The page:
As the secretary of the Wanganui branch of the National Council of Women, I was asked to write in support of the Plastic Bag Free Whanganui Group, which is seeking a ban on single-use bags in the town as a starter, and eventually wants them consigned to history completely.
We applauded the way in which the group used the River Traders' Market and the boardwalk on Saturday to visually demonstrate how many bags are carried out in an hour from the four big supermarkets in Whanganui. It is hard to believe 2000 bags were generated in that small amount of time.
How many must be consigned to the rubbish tip each day or left blowing in the wind?
Unfortunately, plastic bags never degrade or break down, which makes them a major pollutant.
We would like each individual to rethink their use of these bags and consider other ways of conveying produce to their homes.
We are aware that people often reuse their bags, eg, for collecting dog poo or lining rubbish bins, but there must be other ways of achieving the same result without polluting our environment.
It is up to us to think of environmentally friendly ways of doing this and saving our planet one plastic bag at a time.
SHERYN DERBY, Whanganui
Hard on nature
I have just read your story in the Chronicle about plastic bags.
Yes, I agree there needs to be a big reduction in them.
I first read in the paper, or saw something on the news, or it was in the Chronicle, that a whale had been found dead on the beach overseas earlier this year. Its stomach was full of plastic bags.
Since then I have read where birds have been found dead with plastic bags. Not very nice for our wildlife, dying because they are seeking food from plastic bags.
So I tie bags up into as many knots as I can before disposing of them. That way our animals hopefully will not attempt to eat them.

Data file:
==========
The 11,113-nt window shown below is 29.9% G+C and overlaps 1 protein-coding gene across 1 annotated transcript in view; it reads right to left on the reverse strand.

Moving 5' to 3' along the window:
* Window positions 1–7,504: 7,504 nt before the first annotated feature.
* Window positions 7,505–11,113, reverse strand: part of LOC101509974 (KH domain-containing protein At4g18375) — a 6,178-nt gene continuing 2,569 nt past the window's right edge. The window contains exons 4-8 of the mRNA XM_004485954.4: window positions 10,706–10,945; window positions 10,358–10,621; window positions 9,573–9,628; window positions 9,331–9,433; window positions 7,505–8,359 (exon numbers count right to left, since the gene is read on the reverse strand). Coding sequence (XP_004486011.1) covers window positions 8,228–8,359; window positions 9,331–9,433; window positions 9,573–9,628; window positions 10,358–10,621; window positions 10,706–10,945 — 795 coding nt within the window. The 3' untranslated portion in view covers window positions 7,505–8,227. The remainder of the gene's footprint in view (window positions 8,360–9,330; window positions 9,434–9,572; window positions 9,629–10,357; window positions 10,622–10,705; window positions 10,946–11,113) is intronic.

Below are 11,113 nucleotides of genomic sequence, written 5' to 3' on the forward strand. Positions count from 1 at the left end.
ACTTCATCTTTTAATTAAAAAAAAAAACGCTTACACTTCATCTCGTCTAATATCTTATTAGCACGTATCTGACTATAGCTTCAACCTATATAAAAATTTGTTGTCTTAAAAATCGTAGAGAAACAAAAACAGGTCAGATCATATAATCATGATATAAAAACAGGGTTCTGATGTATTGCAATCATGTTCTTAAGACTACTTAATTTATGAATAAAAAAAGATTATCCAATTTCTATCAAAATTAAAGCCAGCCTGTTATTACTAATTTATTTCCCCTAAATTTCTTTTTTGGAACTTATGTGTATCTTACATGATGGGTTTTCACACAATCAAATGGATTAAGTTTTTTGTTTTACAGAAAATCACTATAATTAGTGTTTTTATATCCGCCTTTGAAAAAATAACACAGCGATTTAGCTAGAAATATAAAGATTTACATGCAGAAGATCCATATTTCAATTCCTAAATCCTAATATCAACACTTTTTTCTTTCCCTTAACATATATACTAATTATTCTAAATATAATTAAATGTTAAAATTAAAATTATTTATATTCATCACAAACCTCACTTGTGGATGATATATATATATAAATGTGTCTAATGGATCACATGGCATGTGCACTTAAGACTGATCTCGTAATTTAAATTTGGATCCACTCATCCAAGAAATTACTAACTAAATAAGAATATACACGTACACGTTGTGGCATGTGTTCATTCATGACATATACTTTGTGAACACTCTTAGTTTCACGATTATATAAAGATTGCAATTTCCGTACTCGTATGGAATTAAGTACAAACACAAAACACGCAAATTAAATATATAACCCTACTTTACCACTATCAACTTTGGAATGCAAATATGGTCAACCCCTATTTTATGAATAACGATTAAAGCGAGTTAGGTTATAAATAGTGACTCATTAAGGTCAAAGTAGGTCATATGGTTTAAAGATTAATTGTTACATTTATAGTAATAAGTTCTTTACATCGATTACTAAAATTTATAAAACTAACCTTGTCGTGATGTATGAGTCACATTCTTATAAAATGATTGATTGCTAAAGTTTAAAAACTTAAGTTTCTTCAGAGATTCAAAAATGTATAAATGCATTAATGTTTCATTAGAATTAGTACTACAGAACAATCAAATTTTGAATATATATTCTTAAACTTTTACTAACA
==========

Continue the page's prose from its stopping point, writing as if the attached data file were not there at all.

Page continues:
I think it is one way of reducing deaths of our wildlife.
A THOMSON, Marton
I enjoyed "Last Days/Trams" in the Chronicle, July 8.
The photo of Aramoho tram at the bottom of the underpass reminded me of war years. New rails were not available (also for NZ Railways). Steel needed for war needs.
I was in a tram heading to town; down one side our tram sped, off the rails it slid. Screams from teenagers. Tram headed for the river. Phew!
It ground to a halt on the grass edge. Sighs of relief. Greatest, no doubt, from the driver.
Out we got, walked up the other side to wait in the tram shed in the shopping area for another tram.
What an excellent and true story for arriving late at work at NZR engineers' office (the office was where Trafalgar Square is now).
M BENEFIELD, Whanganui
In his July 8 letter, "The eyes have it", David Gash searches out a few phrases from Sean Carroll's The Making of the Fittest that might seem to weaken my earlier argument, as in "there is no explanation of how the eye equipped with visual pigments evolved in the first place".
In doing so, Mr Gash proves that he has NOT read Carroll's book.
He seems to know nothing of the opsin protein that provides the pigments in our retina (Chapter 4) still less of Chapter 8, The Making & Evolution of Complexity, where the discovery of the PAX6 eye-building gene is discussed, along with its preservation in DNA of more than 500 million years of geologic time (p213).
The brute answer to Mr Gash's suggestion that the geological time available would not allow the evolution of a fully functioning eye from a light-sensitive proto eye patch with random chance being the only available mechanism is: random chance is NOT the sole mechanism for evolutionary change over time and, second, the DNA record asserts that the changes at issue, delivering many varieties of eye, have in fact occurred.
Mr Gash should actually READ Carroll's book, or/and Dawkins' The Greatest Show on Earth.
RUSS HAY, Whanganui